What if they planned a protest against the tax bill and no one came?

As part of their P.R. strategy to highlight their disapproval of tax reform, Democrats planned a protest in a Capitol Hill conference room, expecting an overflow crowd of activists to show up.  Minority Leader Nancy Pelosi was even scheduled to address the demonstration.

But, as MSNBC reports, only a couple of dozen people showed up, causing Nancy Pelosi to avoid the embarrassment of speaking to an nearly empty room by canceling.

American Mirror:

"These protests have never been like what we saw with the healthcare law," an MSNBC reporter said as a camera man panned the crowd of a couple dozen mulled about in self-scheduling conference room 2456.

"This particular protest was supposed to start at three, it was supposed to feature Nancy Pelosi, and it's supposed to have hundreds of people, and none of those things are going to end up being true," the reporter said.

What does seem more and more likely to come true, however, is President Donald Trump's promise to Americans to deliver a tax cut this year.

MSNBC reports the GOP appears to have enough support in the U.S. Senate to pass tax cuts in the near future.

"There has been this protest effort to stop this and slow it down, but it's increasingly likely that the passage of this tax bill is more or less a foregone conclusion at this point … ," the reporter said.

The paltry protest follows heated words from Pelosi and Senate Minority Leader Chuck Schumer, who have been working to convince Americans that a cut to their tax bill is a bad thing.

Last week, Pelosi described the Republican tax bill as an "Armageddon" that would lead to the "end of the world."

"This, healthcare, the debate on healthcare is life-death. This is Armageddon. This is a very big deal," the 77 year old career politician said at a Capitol Hill press conference. "Because you know why? There's really a very hard way to come back from this. They take us farther, more deeply into debt. What can you do but raise takes?"

Pelosi was immediately corrected at the press conference by Minority Whip Steny Hoyer, who framed the tax cuts as a "debt tax."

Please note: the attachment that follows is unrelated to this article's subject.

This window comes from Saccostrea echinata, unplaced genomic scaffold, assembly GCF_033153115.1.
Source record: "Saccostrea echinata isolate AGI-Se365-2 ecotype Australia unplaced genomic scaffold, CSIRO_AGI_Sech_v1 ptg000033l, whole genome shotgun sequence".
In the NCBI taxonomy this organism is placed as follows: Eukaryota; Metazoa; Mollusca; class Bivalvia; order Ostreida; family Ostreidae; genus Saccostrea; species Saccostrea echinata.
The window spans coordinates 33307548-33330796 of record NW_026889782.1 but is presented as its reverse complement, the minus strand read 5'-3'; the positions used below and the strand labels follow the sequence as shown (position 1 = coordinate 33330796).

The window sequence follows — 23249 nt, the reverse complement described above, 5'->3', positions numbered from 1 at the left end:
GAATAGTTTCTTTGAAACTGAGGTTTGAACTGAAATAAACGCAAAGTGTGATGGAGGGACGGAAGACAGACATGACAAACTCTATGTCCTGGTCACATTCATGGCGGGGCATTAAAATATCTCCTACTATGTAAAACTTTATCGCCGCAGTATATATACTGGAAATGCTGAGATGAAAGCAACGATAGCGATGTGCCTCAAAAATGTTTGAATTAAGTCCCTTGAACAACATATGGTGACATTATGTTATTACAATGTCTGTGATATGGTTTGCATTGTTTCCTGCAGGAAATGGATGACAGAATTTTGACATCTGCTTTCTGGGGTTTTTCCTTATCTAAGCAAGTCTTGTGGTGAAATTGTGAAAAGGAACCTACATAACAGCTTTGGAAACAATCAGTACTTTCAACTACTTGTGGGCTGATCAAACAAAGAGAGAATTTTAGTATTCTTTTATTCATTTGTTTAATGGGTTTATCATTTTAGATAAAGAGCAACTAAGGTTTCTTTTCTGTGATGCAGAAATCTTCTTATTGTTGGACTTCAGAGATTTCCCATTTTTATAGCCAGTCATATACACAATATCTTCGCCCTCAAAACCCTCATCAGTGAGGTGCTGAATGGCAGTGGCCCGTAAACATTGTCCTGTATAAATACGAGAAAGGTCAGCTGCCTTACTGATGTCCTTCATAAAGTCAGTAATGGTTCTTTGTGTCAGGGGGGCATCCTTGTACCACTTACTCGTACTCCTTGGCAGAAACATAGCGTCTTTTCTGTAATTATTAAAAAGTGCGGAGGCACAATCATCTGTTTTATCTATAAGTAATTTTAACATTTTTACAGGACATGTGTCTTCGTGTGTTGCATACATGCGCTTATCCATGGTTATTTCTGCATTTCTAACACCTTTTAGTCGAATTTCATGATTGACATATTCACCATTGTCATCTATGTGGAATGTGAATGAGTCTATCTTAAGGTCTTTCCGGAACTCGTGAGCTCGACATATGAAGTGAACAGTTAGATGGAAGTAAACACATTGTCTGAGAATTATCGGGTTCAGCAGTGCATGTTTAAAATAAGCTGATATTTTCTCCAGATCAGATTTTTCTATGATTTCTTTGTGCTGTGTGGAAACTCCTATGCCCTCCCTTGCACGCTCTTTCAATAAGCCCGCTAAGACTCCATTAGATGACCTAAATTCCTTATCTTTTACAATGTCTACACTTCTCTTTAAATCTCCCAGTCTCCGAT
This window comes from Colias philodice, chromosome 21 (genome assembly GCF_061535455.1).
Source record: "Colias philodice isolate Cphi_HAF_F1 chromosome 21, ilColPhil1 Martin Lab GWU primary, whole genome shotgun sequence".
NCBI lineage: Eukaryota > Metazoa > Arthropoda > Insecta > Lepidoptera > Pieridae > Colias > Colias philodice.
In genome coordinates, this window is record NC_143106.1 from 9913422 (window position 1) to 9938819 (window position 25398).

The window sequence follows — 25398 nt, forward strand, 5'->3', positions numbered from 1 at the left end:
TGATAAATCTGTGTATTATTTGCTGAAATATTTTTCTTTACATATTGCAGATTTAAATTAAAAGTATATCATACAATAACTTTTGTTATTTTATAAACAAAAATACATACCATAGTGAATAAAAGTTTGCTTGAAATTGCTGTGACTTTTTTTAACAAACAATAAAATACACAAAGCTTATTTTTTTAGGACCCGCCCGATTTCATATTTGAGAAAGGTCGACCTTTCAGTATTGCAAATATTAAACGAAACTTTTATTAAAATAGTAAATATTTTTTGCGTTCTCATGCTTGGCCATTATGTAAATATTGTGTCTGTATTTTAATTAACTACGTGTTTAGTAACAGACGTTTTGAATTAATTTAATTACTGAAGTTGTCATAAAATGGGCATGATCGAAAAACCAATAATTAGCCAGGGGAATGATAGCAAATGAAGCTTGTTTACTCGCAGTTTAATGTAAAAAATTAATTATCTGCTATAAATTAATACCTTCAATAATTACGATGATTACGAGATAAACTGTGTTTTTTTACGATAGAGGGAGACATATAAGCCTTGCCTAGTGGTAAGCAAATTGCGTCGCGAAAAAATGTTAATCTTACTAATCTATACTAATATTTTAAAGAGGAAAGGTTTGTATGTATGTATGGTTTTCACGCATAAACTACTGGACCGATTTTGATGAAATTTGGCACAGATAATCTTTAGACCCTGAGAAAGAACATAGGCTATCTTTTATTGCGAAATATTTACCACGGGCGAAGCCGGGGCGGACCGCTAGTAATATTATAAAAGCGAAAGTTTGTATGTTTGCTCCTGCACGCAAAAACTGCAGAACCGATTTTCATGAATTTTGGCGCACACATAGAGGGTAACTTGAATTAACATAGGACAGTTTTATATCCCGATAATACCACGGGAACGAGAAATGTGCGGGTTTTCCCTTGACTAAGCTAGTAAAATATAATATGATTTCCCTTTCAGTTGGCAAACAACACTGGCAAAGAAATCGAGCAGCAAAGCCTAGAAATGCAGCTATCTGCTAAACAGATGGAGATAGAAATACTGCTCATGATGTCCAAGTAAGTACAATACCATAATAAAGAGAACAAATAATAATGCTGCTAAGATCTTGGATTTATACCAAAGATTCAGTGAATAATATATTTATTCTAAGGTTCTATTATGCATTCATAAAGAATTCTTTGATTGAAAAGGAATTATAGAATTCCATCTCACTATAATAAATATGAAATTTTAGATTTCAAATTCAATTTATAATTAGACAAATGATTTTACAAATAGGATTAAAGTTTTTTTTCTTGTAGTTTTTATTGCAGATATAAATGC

"Look, I'm not going to say it's the end of the world, and Nancy didn't mean it's the end of the world, but one ought not diminish the consequences of passing this bill," Hoyer said.

Pelosi referring to the tax bill as "the end of the world" shows that Democrats really are just going through the motions.  There is no groundswell of public opposition to the tax bill – not like Obamacare, which energized the Republican base like no issue before.  Democrats were hoping to weaponize their opposition to the bill and ride public outrage and class warfare to victory in 2018.

Judging by the turnout at their tax bill protest on the Hill, they're going to need a new strategy.

As part of their P.R. strategy to highlight their disapproval of tax reform, Democrats planned a protest in a Capitol Hill conference room, expecting an overflow crowd of activists to show up.  Minority Leader Nancy Pelosi was even scheduled to address the demonstration.

But, as MSNBC reports, only a couple of dozen people showed up, causing Nancy Pelosi to avoid the embarrassment of speaking to an nearly empty room by canceling.

American Mirror:

"These protests have never been like what we saw with the healthcare law," an MSNBC reporter said as a camera man panned the crowd of a couple dozen mulled about in self-scheduling conference room 2456.

"This particular protest was supposed to start at three, it was supposed to feature Nancy Pelosi, and it's supposed to have hundreds of people, and none of those things are going to end up being true," the reporter said.

What does seem more and more likely to come true, however, is President Donald Trump's promise to Americans to deliver a tax cut this year.

MSNBC reports the GOP appears to have enough support in the U.S. Senate to pass tax cuts in the near future.

"There has been this protest effort to stop this and slow it down, but it's increasingly likely that the passage of this tax bill is more or less a foregone conclusion at this point … ," the reporter said.

The paltry protest follows heated words from Pelosi and Senate Minority Leader Chuck Schumer, who have been working to convince Americans that a cut to their tax bill is a bad thing.

Last week, Pelosi described the Republican tax bill as an "Armageddon" that would lead to the "end of the world."

"This, healthcare, the debate on healthcare is life-death. This is Armageddon. This is a very big deal," the 77 year old career politician said at a Capitol Hill press conference. "Because you know why? There's really a very hard way to come back from this. They take us farther, more deeply into debt. What can you do but raise takes?"

Pelosi was immediately corrected at the press conference by Minority Whip Steny Hoyer, who framed the tax cuts as a "debt tax."

"Look, I'm not going to say it's the end of the world, and Nancy didn't mean it's the end of the world, but one ought not diminish the consequences of passing this bill," Hoyer said.

Pelosi referring to the tax bill as "the end of the world" shows that Democrats really are just going through the motions.  There is no groundswell of public opposition to the tax bill – not like Obamacare, which energized the Republican base like no issue before.  Democrats were hoping to weaponize their opposition to the bill and ride public outrage and class warfare to victory in 2018.

Judging by the turnout at their tax bill protest on the Hill, they're going to need a new strategy.